dangers of uranium containing even traces of plutonium were small, saying
there was no data on what happened to contaminated depleted uranium when
released into the atmosphere.

David Kyd, spokesman for the agency, said: "The science simply can't provide
the answers in terms of the long-term consequences. It is definitely worth
investigating further, not only in the Balkans but also in Iraq."

In Germany, the defence minister, Rudolf Scharping, yesterday summoned the
US charge d'affaires in Berlin to brief him on the issue.

The Ministry of Defence said the increase in radiation dose to British
servicemen handling the shells and operating in tanks with DU shielding
because of the contaminates was only 0.8%, so small as to be minimal.

However, other experts disagreed. John Large, of Large Associates, said:
"Once this has been fired in anger and is lying about in dust, there is a
huge difference in the dangers. A speck of plutonium is hundreds of times
more dangerous than uranium."

Mr Large said the only way that products of nuclear fission known as
transuranics - neptunium, plutonium, and americium - could get into depleted
uranium was through reprocessing. "I am amazed they have done this."

Both the US and UK defence organisations denied the uranium had been
reprocessed. The uranium had been supplied from the same civil source in the
US and had accidently been contaminated because it had been placed in the
same containers as reprocessed material.

Mr Kyd emphasised that the research so far on the effects of DU was derived
from monitoring miners dealing with natural uranium or the consequences of
the Chernobyl nuclear disaster.

Over the past 10 years of controversy about the impact of particles released
when DU shells hit their target, there had been no civilian research on the
battlefield until Nato told the UN where to find sites it examined in Kosovo
last year.

The IAEA, which is taking part in the UN investigation, was offered some
information about the effects of DU munitions by military sources, but Mr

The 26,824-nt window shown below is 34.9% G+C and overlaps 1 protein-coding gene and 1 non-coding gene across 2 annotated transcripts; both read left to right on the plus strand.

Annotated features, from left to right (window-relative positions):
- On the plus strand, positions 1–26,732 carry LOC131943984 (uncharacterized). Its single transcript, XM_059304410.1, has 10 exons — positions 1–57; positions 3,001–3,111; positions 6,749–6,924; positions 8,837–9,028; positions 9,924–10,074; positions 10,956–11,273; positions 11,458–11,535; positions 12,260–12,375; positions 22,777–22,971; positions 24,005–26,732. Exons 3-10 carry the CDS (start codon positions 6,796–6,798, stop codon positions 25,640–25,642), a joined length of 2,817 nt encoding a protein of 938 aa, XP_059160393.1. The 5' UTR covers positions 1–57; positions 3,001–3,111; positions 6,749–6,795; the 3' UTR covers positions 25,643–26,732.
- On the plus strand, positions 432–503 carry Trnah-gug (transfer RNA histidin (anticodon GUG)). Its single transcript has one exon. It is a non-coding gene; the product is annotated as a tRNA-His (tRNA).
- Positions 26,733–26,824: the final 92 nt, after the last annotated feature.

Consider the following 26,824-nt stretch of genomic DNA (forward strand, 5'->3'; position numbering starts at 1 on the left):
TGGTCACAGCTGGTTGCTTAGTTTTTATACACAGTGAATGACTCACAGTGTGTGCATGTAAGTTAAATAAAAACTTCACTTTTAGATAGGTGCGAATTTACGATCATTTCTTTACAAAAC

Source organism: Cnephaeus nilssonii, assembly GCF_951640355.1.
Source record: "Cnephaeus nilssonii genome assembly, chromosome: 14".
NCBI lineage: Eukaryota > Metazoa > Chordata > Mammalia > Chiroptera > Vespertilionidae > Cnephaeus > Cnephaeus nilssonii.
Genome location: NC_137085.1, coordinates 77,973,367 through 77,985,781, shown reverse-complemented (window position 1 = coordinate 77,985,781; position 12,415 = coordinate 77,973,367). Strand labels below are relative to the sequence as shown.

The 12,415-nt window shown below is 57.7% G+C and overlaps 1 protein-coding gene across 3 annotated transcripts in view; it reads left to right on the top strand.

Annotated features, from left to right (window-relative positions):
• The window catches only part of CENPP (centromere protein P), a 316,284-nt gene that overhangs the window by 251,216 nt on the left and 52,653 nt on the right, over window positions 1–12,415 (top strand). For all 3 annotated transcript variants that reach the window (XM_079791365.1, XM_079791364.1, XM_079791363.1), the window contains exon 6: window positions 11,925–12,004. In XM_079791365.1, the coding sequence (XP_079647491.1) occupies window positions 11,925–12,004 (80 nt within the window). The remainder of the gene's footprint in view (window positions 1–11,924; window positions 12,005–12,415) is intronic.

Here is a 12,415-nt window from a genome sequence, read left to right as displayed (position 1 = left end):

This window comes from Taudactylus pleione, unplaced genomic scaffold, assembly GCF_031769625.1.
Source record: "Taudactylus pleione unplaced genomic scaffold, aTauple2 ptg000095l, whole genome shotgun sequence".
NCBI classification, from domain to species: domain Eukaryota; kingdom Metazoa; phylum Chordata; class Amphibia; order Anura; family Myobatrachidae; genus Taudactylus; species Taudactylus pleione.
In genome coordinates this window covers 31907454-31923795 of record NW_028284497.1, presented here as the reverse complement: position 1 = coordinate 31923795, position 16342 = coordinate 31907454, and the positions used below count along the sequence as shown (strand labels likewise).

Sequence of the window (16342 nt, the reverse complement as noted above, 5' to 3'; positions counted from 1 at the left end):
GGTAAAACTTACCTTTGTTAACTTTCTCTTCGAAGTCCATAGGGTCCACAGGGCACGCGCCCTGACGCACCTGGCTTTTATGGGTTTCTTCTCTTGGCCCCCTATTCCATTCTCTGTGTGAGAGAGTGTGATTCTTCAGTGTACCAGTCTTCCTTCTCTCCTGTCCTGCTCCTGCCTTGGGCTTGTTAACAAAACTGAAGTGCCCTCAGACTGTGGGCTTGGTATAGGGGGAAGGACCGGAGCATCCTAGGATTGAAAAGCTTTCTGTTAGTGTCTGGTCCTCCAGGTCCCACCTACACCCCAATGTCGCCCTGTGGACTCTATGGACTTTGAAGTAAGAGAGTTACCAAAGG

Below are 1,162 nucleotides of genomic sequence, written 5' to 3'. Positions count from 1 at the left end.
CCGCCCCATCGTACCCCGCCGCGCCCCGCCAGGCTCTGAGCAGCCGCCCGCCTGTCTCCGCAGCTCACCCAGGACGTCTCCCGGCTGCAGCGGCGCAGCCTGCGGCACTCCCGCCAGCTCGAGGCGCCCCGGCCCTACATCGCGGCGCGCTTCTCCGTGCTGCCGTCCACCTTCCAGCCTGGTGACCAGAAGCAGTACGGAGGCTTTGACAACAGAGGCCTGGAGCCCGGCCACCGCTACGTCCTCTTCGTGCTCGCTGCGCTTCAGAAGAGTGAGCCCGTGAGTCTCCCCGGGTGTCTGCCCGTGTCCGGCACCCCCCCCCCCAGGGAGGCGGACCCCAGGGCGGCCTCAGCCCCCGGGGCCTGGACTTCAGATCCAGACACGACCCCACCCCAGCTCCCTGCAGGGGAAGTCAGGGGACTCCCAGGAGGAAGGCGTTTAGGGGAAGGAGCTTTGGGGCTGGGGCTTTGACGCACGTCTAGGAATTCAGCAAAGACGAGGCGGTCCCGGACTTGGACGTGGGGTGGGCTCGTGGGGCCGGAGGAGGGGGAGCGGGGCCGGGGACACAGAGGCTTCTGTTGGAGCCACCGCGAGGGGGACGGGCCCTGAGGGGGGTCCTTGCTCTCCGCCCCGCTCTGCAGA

Kyd said it was "still sketchy on what happens after vaporisation".

Mr Scharping also ordered a German laboratory, testing samples from Kosovo,
to look specifically for traces of plutonium. The University of Bristol is
also testing Kosovo samples of depleted uranium.

Mr Scharping made the move after it became known that a German television
programme to be transmitted tonight by the publicly-owned ARD channel will
turn the spotlight on documents from the US Department of Defence which
noted the possibility of plutonium traces in its weapons.

A spokesman for the US embassy in Berlin said the documents were openly
available on US government websites.,4273,4119703,00.html

by Keith O'Nions
Guardian, Friday January 19, 2001

The reporting of the effects of depleted uranium (DU) has given rise to
misunderstanding and unnecessary anxiety. The facts and evidence surrounding
DU are widely available in the public domain and open to review by the
scientific community.

DU is less radioactive than natural uranium, but its high density and
hardness make it ideal for attacking enemy tank armour. No comparably
effective material is available. The Royal Navy uses DU ammunition, but the
targets are not armoured, and we do not need the extra penetration provided
by DU. In the future, therefore, shells will increasingly be made from

DU's relatively weak radioactivity could in theory and over a period of
years increase incidence of cancer. DU is also a heavy metal and chemically
toxic in the same way as uranium that occurs naturally. The risks are
similar to those of lead. Ingested in large amounts, it could lead to kidney

In theory, soldiers might be exposed through handling or being close to DU
rounds in a tank. But in practice these risks are very low, and can be
guarded against. The very low levels of radioactivity involved are well